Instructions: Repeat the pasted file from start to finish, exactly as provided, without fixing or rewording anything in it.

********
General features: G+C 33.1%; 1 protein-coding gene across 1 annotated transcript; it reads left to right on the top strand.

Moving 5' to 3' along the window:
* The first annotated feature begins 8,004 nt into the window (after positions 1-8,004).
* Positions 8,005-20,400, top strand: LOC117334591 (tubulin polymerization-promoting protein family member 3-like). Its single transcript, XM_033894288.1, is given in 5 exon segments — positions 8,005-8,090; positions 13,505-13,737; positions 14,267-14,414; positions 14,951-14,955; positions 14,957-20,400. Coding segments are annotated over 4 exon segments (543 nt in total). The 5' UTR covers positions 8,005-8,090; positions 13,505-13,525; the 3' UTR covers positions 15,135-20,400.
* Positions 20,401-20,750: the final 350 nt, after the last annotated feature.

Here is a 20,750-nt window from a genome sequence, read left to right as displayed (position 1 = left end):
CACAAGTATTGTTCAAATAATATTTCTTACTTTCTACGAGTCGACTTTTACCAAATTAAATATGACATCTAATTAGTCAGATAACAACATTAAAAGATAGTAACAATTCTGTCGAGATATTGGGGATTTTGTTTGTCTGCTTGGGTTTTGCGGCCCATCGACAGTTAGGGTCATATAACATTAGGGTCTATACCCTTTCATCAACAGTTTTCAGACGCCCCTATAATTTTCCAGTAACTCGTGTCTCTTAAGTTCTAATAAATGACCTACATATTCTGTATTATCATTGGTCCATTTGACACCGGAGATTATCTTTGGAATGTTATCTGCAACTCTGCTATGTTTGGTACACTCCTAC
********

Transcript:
General features: G+C 33.1%; 1 protein-coding gene across 1 annotated transcript; it reads left to right on the top strand.

Moving 5' to 3' along the window:
* The first annotated feature begins 8,004 nt into the window (after positions 1-8,004).
* Positions 8,005-20,400, top strand: LOC117334591 (tubulin polymerization-promoting protein family member 3-like). Its single transcript, XM_033894288.1, is given in 5 exon segments — positions 8,005-8,090; positions 13,505-13,737; positions 14,267-14,414; positions 14,951-14,955; positions 14,957-20,400. Coding segments are annotated over 4 exon segments (543 nt in total). The 5' UTR covers positions 8,005-8,090; positions 13,505-13,525; the 3' UTR covers positions 15,135-20,400.
* Positions 20,401-20,750: the final 350 nt, after the last annotated feature.

Here is a 20,750-nt window from a genome sequence, read left to right as displayed (position 1 = left end):
CACAAGTATTGTTCAAATAATATTTCTTACTTTCTACGAGTCGACTTTTACCAAATTAAATATGACATCTAATTAGTCAGATAACAACATTAAAAGATAGTAACAATTCTGTCGAGATATTGGGGATTTTGTTTGTCTGCTTGGGTTTTGCGGCCCATCGACAGTTAGGGTCATATAACATTAGGGTCTATACCCTTTCATCAACAGTTTTCAGACGCCCCTATAATTTTCCAGTAACTCGTGTCTCTTAAGTTCTAATAAATGACCTACATATTCTGTATTATCATTGGTCCATTTGACACCGGAGATTATCTTTGGAATGTTATCTGCAACTCTGCTATGTTTGGTACACTCCTAC